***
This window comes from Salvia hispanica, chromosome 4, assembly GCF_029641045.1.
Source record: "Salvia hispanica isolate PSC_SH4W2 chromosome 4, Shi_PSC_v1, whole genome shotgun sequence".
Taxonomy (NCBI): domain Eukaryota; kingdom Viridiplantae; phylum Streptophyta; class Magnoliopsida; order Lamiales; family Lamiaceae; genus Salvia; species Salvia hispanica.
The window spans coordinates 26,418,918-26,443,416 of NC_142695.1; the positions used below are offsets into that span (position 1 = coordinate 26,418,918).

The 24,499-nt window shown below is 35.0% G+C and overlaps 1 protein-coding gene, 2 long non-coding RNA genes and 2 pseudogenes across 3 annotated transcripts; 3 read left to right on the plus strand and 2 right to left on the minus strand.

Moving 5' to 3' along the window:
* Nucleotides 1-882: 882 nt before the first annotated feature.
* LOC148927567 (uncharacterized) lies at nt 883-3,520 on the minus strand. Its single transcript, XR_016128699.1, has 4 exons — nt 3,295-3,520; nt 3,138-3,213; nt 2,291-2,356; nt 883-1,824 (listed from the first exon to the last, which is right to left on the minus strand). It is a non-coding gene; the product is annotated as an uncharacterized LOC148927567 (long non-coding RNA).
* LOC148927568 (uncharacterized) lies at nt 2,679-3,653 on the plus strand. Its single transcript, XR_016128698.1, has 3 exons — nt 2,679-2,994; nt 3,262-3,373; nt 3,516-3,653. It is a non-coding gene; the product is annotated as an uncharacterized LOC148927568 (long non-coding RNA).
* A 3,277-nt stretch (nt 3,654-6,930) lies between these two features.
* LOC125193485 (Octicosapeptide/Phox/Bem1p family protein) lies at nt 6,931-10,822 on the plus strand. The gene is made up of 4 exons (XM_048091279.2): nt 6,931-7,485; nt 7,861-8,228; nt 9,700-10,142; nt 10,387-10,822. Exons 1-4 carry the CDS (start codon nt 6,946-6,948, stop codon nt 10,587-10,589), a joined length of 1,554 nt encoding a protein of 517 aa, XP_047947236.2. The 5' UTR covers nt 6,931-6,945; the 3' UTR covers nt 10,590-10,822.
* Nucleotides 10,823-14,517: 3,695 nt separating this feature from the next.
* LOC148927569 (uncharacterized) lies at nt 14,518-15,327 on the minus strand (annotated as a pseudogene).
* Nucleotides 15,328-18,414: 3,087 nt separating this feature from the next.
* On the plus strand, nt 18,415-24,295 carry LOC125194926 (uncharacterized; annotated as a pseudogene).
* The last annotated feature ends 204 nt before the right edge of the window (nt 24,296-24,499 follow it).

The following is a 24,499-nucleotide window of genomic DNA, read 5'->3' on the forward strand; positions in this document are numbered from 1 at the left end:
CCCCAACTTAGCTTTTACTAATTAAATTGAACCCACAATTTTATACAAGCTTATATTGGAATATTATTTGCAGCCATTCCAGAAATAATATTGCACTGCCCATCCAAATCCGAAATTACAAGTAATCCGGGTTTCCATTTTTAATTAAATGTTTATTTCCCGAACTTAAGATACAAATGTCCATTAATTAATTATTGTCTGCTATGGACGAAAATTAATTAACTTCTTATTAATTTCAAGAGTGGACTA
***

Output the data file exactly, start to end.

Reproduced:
This window comes from Salvia hispanica, chromosome 4, assembly GCF_029641045.1.
Source record: "Salvia hispanica isolate PSC_SH4W2 chromosome 4, Shi_PSC_v1, whole genome shotgun sequence".
Taxonomy (NCBI): domain Eukaryota; kingdom Viridiplantae; phylum Streptophyta; class Magnoliopsida; order Lamiales; family Lamiaceae; genus Salvia; species Salvia hispanica.
The window spans coordinates 26,418,918-26,443,416 of NC_142695.1; the positions used below are offsets into that span (position 1 = coordinate 26,418,918).

The 24,499-nt window shown below is 35.0% G+C and overlaps 1 protein-coding gene, 2 long non-coding RNA genes and 2 pseudogenes across 3 annotated transcripts; 3 read left to right on the plus strand and 2 right to left on the minus strand.

Moving 5' to 3' along the window:
* Nucleotides 1-882: 882 nt before the first annotated feature.
* LOC148927567 (uncharacterized) lies at nt 883-3,520 on the minus strand. Its single transcript, XR_016128699.1, has 4 exons — nt 3,295-3,520; nt 3,138-3,213; nt 2,291-2,356; nt 883-1,824 (listed from the first exon to the last, which is right to left on the minus strand). It is a non-coding gene; the product is annotated as an uncharacterized LOC148927567 (long non-coding RNA).
* LOC148927568 (uncharacterized) lies at nt 2,679-3,653 on the plus strand. Its single transcript, XR_016128698.1, has 3 exons — nt 2,679-2,994; nt 3,262-3,373; nt 3,516-3,653. It is a non-coding gene; the product is annotated as an uncharacterized LOC148927568 (long non-coding RNA).
* A 3,277-nt stretch (nt 3,654-6,930) lies between these two features.
* LOC125193485 (Octicosapeptide/Phox/Bem1p family protein) lies at nt 6,931-10,822 on the plus strand. The gene is made up of 4 exons (XM_048091279.2): nt 6,931-7,485; nt 7,861-8,228; nt 9,700-10,142; nt 10,387-10,822. Exons 1-4 carry the CDS (start codon nt 6,946-6,948, stop codon nt 10,587-10,589), a joined length of 1,554 nt encoding a protein of 517 aa, XP_047947236.2. The 5' UTR covers nt 6,931-6,945; the 3' UTR covers nt 10,590-10,822.
* Nucleotides 10,823-14,517: 3,695 nt separating this feature from the next.
* LOC148927569 (uncharacterized) lies at nt 14,518-15,327 on the minus strand (annotated as a pseudogene).
* Nucleotides 15,328-18,414: 3,087 nt separating this feature from the next.
* On the plus strand, nt 18,415-24,295 carry LOC125194926 (uncharacterized; annotated as a pseudogene).
* The last annotated feature ends 204 nt before the right edge of the window (nt 24,296-24,499 follow it).

The following is a 24,499-nucleotide window of genomic DNA, read 5'->3' on the forward strand; positions in this document are numbered from 1 at the left end:
CCCCAACTTAGCTTTTACTAATTAAATTGAACCCACAATTTTATACAAGCTTATATTGGAATATTATTTGCAGCCATTCCAGAAATAATATTGCACTGCCCATCCAAATCCGAAATTACAAGTAATCCGGGTTTCCATTTTTAATTAAATGTTTATTTCCCGAACTTAAGATACAAATGTCCATTAATTAATTATTGTCTGCTATGGACGAAAATTAATTAACTTCTTATTAATTTCAAGAGTGGACTA